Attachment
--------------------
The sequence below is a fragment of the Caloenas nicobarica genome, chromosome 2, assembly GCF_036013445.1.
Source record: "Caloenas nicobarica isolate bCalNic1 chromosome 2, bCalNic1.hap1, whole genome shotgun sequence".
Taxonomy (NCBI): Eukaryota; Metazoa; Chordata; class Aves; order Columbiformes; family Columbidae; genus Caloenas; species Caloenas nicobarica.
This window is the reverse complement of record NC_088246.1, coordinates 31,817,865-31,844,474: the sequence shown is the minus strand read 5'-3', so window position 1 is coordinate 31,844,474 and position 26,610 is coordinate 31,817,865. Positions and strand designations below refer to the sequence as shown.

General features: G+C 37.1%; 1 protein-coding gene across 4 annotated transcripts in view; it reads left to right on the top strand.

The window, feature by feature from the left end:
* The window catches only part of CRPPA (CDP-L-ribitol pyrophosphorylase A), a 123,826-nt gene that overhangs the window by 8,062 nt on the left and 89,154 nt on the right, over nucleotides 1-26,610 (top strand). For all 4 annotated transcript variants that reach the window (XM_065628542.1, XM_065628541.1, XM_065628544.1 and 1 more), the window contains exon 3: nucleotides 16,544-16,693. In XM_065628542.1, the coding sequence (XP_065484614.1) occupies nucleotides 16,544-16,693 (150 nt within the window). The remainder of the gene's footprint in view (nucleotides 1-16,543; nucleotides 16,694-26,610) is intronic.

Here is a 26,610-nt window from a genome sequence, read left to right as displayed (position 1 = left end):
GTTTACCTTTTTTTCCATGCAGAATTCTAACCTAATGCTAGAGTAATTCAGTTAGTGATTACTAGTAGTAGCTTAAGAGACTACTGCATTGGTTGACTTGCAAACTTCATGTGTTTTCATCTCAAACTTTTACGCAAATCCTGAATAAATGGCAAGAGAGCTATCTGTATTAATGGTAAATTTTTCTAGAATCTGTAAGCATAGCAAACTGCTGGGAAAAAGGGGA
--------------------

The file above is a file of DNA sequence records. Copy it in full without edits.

The sequence below is a fragment of the Caloenas nicobarica genome, chromosome 2, assembly GCF_036013445.1.
Source record: "Caloenas nicobarica isolate bCalNic1 chromosome 2, bCalNic1.hap1, whole genome shotgun sequence".
Taxonomy (NCBI): Eukaryota; Metazoa; Chordata; class Aves; order Columbiformes; family Columbidae; genus Caloenas; species Caloenas nicobarica.
This window is the reverse complement of record NC_088246.1, coordinates 31,817,865-31,844,474: the sequence shown is the minus strand read 5'-3', so window position 1 is coordinate 31,844,474 and position 26,610 is coordinate 31,817,865. Positions and strand designations below refer to the sequence as shown.

General features: G+C 37.1%; 1 protein-coding gene across 4 annotated transcripts in view; it reads left to right on the top strand.

The window, feature by feature from the left end:
* The window catches only part of CRPPA (CDP-L-ribitol pyrophosphorylase A), a 123,826-nt gene that overhangs the window by 8,062 nt on the left and 89,154 nt on the right, over nucleotides 1-26,610 (top strand). For all 4 annotated transcript variants that reach the window (XM_065628542.1, XM_065628541.1, XM_065628544.1 and 1 more), the window contains exon 3: nucleotides 16,544-16,693. In XM_065628542.1, the coding sequence (XP_065484614.1) occupies nucleotides 16,544-16,693 (150 nt within the window). The remainder of the gene's footprint in view (nucleotides 1-16,543; nucleotides 16,694-26,610) is intronic.

Here is a 26,610-nt window from a genome sequence, read left to right as displayed (position 1 = left end):
GTTTACCTTTTTTTCCATGCAGAATTCTAACCTAATGCTAGAGTAATTCAGTTAGTGATTACTAGTAGTAGCTTAAGAGACTACTGCATTGGTTGACTTGCAAACTTCATGTGTTTTCATCTCAAACTTTTACGCAAATCCTGAATAAATGGCAAGAGAGCTATCTGTATTAATGGTAAATTTTTCTAGAATCTGTAAGCATAGCAAACTGCTGGGAAAAAGGGGA